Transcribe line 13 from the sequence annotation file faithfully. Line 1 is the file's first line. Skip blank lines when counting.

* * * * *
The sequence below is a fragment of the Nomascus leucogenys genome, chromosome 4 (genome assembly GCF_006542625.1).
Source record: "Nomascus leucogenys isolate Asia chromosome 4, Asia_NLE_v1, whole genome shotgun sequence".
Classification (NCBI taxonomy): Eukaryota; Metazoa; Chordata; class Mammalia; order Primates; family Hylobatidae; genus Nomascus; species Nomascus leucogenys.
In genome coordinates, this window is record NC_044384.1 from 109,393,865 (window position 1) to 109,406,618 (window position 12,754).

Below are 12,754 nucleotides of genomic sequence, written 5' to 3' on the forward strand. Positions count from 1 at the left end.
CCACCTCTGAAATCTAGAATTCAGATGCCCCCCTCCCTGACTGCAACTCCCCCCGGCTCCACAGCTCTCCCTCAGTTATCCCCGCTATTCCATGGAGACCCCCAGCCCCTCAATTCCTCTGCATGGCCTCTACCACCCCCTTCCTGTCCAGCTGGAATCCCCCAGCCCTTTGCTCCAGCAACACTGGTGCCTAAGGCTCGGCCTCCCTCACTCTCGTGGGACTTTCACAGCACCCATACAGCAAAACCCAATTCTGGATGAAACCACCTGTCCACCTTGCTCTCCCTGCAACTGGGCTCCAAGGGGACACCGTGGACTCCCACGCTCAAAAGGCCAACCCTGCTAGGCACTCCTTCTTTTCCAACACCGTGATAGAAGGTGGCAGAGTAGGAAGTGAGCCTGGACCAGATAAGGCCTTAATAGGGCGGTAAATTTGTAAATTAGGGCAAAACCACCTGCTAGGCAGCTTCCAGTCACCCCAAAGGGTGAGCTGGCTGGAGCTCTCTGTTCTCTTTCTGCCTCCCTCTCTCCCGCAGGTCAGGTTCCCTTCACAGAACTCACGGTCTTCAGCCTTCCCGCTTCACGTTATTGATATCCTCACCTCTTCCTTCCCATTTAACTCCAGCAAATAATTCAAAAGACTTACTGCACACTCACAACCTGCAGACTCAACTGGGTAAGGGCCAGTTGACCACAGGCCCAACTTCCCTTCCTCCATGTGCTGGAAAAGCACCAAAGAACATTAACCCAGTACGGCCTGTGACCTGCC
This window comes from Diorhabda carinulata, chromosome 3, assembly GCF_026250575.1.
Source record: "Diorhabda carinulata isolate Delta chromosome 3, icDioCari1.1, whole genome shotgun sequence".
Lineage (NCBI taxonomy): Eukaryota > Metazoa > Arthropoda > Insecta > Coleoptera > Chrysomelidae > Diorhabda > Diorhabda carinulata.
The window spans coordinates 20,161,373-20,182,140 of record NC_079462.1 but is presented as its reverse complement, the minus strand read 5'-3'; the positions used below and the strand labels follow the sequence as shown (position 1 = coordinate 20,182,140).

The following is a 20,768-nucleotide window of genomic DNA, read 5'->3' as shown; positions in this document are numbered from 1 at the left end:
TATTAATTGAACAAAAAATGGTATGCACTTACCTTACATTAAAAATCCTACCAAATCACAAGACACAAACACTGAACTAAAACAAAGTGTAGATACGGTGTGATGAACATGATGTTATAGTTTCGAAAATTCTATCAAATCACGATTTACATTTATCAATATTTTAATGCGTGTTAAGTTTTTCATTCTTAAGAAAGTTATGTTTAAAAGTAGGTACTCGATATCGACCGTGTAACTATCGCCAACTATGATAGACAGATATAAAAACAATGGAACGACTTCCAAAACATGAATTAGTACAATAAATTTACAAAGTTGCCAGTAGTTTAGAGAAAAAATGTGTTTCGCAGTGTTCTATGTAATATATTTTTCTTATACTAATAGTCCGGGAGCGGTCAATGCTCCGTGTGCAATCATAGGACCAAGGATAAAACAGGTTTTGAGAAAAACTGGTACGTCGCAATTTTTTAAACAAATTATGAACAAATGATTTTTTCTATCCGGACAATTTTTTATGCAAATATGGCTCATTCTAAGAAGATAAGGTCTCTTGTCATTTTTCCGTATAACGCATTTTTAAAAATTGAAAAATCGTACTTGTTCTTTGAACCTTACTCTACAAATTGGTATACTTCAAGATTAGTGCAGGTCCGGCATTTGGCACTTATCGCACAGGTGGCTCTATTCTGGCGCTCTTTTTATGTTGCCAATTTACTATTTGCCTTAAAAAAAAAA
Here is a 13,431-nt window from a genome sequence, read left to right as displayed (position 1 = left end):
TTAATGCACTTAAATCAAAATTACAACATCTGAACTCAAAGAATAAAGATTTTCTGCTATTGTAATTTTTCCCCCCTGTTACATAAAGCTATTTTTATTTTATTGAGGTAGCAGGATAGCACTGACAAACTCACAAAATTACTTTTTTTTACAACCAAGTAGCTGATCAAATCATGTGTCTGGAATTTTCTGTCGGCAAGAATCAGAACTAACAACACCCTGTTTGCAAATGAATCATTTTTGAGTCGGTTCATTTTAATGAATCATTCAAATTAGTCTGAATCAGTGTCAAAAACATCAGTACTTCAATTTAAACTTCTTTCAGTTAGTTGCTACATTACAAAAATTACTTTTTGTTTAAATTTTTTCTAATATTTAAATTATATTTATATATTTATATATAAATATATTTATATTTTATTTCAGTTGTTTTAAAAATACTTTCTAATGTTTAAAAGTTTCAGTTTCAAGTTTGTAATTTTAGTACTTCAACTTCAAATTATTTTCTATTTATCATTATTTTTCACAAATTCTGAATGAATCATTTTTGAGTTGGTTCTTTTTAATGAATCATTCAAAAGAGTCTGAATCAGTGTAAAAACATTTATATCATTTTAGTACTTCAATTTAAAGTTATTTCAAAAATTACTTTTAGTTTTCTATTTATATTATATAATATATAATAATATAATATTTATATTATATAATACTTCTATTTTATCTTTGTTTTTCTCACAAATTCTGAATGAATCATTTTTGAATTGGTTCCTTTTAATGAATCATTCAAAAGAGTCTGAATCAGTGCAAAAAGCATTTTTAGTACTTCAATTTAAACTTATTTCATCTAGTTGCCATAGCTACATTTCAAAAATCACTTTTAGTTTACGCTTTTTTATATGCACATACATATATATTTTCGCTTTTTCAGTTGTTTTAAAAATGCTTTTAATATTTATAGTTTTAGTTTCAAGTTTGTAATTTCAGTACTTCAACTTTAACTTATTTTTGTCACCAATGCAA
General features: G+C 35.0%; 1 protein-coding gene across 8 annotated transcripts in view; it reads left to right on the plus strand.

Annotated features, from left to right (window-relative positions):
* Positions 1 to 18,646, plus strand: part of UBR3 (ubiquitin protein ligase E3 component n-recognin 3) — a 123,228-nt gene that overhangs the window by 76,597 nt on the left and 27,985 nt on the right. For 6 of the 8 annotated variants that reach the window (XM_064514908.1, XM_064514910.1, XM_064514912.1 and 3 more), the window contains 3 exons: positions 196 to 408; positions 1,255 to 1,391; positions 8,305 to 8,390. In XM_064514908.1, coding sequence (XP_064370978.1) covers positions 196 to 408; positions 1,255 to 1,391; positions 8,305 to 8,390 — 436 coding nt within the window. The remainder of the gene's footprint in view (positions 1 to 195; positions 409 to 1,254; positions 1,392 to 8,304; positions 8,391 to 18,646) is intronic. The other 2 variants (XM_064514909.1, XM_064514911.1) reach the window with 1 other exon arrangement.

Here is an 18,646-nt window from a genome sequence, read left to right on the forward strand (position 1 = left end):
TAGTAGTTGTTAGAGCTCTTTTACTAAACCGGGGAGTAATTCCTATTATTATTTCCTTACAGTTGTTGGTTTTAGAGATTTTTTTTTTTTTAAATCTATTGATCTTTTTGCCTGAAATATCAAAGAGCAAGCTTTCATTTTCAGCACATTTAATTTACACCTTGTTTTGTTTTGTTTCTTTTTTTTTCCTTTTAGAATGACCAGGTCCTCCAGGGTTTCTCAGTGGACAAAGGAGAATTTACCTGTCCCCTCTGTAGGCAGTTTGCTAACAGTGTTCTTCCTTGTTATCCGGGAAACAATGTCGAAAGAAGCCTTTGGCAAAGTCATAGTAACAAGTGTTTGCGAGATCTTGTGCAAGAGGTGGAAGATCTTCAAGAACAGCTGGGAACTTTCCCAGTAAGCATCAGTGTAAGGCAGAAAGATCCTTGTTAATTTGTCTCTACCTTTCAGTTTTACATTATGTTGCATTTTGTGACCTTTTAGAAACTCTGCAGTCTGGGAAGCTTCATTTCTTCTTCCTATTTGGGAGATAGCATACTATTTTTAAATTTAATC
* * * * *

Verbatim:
Here is a 13,431-nt window from a genome sequence, read left to right as displayed (position 1 = left end):